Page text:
Is the home office doomed? Laptops allow us to work almost anywhere, paper storage has gone digital, and for a growing number of apartment-dwellers, the notion of having the square-footage for a home office is a pipe dream. Yet, for some, the ease with which we can now work from home has made a designated work space even more important.
“When I talk to customers, they often talk about wanting a special place to work in their home, even if they’re low on space,” said Lisa Scroggins, the retail market manager of Room & Board in Washington (www.roomandboard.com). “Because so many of us can work from home these days, it’s nice to have a little area to focus.”
Scroggins said the majority of Room & Board’s customers are urbanites. Because of that, she said, it’s virtually unheard of for shoppers to request the clunky, executive-style desks of yesteryear that would span more than 65 inches wide and weigh about 200 pounds.
“People want something thin, light, minimalist and multi-functional,” she said. “We talk a lot about the concept of ‘office anywhere,’ which means catering to people who are more mobile.”
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Finding such a piece sounds easy enough, but desks can be surprisingly expensive, particularly when they come with a bunch of cabinets, drawers and shelving. The trick, Scroggins said, is to keep it simple. Think of the desk as an apartment hack: Just about any small table near an outlet will do.
Consoles are easily swapped in for desks because they’re closer to dining height than coffee tables and are often underused. Place one against the back of a sofa. If it’s high enough, tuck two stools or a bench underneath to be pulled out for seating. A vase and picture frame make for nice around-the-clock display items, so when it’s time to work, all you have to bring is your laptop.
If a table doesn’t offer enough storage, desks are still a viable and stylish option. Lauren Liess, a Virginia interior designer, suggests looking for something “clearly desk-ish,” and placing it wherever you have space, whether it’s in the living area or by the kitchen. Hang a bulletin board with personal cards and photos nearby to make the area feel special, and accessorize the desktop with a lacquer tray to keep clutter organized. Extra points if the chair can be used for extra seating in the living or dining room, she said, and no matter what, “always finish with a great lamp.”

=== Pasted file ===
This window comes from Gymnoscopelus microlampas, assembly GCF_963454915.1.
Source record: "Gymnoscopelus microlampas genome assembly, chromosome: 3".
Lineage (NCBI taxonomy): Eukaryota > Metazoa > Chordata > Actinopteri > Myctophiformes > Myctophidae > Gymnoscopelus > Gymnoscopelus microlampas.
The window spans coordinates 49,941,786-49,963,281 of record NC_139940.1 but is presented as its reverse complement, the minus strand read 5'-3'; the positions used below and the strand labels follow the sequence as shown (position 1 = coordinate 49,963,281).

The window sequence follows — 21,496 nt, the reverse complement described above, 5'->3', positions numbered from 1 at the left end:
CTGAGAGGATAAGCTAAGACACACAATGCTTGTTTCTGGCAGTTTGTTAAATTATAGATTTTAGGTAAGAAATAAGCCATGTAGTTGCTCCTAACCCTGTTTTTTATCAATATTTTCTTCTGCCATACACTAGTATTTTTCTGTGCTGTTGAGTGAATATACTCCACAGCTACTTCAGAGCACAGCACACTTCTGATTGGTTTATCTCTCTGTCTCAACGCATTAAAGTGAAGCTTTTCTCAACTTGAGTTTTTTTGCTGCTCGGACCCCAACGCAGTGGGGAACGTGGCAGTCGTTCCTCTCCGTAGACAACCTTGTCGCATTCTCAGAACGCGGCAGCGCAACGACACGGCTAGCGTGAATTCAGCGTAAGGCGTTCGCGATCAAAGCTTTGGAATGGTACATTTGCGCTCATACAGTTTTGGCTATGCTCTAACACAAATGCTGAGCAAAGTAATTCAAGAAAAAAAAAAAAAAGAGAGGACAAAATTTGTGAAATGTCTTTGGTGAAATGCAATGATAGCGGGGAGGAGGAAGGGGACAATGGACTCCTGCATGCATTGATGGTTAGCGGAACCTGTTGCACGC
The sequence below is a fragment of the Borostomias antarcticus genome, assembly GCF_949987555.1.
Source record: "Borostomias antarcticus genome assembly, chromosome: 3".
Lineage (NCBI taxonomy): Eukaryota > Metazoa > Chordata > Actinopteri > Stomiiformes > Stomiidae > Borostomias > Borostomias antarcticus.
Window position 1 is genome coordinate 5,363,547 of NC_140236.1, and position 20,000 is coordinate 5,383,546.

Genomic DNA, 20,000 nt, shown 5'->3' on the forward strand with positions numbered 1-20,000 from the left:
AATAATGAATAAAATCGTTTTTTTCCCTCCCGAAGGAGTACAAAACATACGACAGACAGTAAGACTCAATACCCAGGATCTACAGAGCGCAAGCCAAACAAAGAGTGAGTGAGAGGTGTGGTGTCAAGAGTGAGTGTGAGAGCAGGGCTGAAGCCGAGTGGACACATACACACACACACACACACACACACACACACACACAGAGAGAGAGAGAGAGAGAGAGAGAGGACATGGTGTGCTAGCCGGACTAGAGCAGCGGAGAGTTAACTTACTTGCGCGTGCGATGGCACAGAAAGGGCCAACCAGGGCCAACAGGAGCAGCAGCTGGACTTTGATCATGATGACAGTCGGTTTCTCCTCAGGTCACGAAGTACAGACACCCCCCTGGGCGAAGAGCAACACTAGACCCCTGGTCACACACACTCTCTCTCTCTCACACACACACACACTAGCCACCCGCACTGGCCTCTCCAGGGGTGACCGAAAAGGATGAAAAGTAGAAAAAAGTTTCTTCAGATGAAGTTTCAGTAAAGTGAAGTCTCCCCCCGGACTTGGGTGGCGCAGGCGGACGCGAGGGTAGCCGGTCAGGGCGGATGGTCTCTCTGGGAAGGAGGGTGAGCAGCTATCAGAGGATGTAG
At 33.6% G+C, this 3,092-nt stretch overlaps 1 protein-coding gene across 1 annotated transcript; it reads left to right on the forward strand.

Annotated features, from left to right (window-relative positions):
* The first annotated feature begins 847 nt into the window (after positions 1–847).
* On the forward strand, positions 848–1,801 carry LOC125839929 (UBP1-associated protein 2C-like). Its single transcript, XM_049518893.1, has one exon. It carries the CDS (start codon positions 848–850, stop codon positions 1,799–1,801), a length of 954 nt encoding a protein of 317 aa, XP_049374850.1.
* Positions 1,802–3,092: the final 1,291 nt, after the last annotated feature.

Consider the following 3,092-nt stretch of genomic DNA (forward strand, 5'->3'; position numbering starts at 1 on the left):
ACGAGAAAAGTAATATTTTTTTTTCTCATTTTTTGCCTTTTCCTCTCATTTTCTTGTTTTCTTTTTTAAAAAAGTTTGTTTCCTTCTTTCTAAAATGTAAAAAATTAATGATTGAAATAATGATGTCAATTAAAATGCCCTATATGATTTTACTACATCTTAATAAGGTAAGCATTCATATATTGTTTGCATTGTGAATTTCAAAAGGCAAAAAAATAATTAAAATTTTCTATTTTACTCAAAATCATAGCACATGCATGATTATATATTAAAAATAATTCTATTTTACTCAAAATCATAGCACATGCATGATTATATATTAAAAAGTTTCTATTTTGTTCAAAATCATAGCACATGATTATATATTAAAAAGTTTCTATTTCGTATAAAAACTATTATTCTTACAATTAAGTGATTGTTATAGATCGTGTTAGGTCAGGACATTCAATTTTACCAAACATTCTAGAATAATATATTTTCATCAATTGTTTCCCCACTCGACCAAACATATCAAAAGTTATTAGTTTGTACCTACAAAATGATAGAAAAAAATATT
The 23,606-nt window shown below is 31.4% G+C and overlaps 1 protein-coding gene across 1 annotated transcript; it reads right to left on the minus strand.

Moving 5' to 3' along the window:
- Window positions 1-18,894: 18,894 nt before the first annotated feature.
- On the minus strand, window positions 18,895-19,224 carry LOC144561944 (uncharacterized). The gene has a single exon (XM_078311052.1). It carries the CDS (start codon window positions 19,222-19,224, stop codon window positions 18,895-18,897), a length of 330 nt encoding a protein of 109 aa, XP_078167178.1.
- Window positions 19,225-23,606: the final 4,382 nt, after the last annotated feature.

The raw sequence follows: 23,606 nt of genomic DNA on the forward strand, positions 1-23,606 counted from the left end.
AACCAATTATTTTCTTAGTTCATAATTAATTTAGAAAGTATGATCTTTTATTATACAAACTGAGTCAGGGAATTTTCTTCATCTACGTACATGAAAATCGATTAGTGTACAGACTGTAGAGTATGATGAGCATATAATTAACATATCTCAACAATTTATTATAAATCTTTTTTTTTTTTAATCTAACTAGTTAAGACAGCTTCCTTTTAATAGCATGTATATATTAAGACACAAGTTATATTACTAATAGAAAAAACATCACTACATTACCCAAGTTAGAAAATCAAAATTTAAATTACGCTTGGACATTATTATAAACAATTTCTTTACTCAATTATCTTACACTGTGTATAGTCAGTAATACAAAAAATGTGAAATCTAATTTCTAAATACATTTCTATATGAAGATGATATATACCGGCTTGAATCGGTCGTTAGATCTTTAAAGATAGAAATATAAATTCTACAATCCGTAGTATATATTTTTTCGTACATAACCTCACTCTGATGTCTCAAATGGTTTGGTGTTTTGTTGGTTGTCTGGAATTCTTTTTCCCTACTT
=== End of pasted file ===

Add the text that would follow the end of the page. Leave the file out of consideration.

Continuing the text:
Different desk styles offer different benefits. Bookshelf-style desks, such as the Gallery Leaning Desk from Room & Board ($499), emphasize the ceiling and make a room appear taller. Roll-top secretary desks are master clutter concealers. West Elm’s modular Mid-Century Office Shelving ($75-$84) can be hung right onto the wall, serving as a cabinet and fold-out desk.
Sara Harter, director of visual merchandising for CB2, said not to discount desks with wheels. Mobile and adaptable, they can sit against a wall or sofa and be pulled out to use as a small dining table or buffet when company is over.
Clean lines are crucial, she added, so that the piece doesn’t visually overwhelm the room. The Intimo Secretary Desk ($399, www.cb2.com), which was designed by Jannis Ellenberger, is just 33 inches wide and has a flip-down hinge top that conceals the desktop when it’s not being used. Tucked underneath the body is a hidden shelf to stash phones and laptops.
“As paperless as we are, there always seems to be something to file and cords to hide,” Harter said. “A single drawer can be a huge help in hiding clutter.”
Of course, there’s always something to be said for thinking outside the box. Ben Homola, who co-founded the Washington and Baltimore furniture shop Trohv with his wife, Carmen, said there’s a widespread misconception that small spaces call for small furniture.
“It’s more about the room as a whole,” he said. “The truth is, if you can find a large, versatile piece — say, one gorgeous industrial dining table instead of a tiny table and a tiny desk — you might be better off. Sometimes, to really avoid clutter, bigger is better.”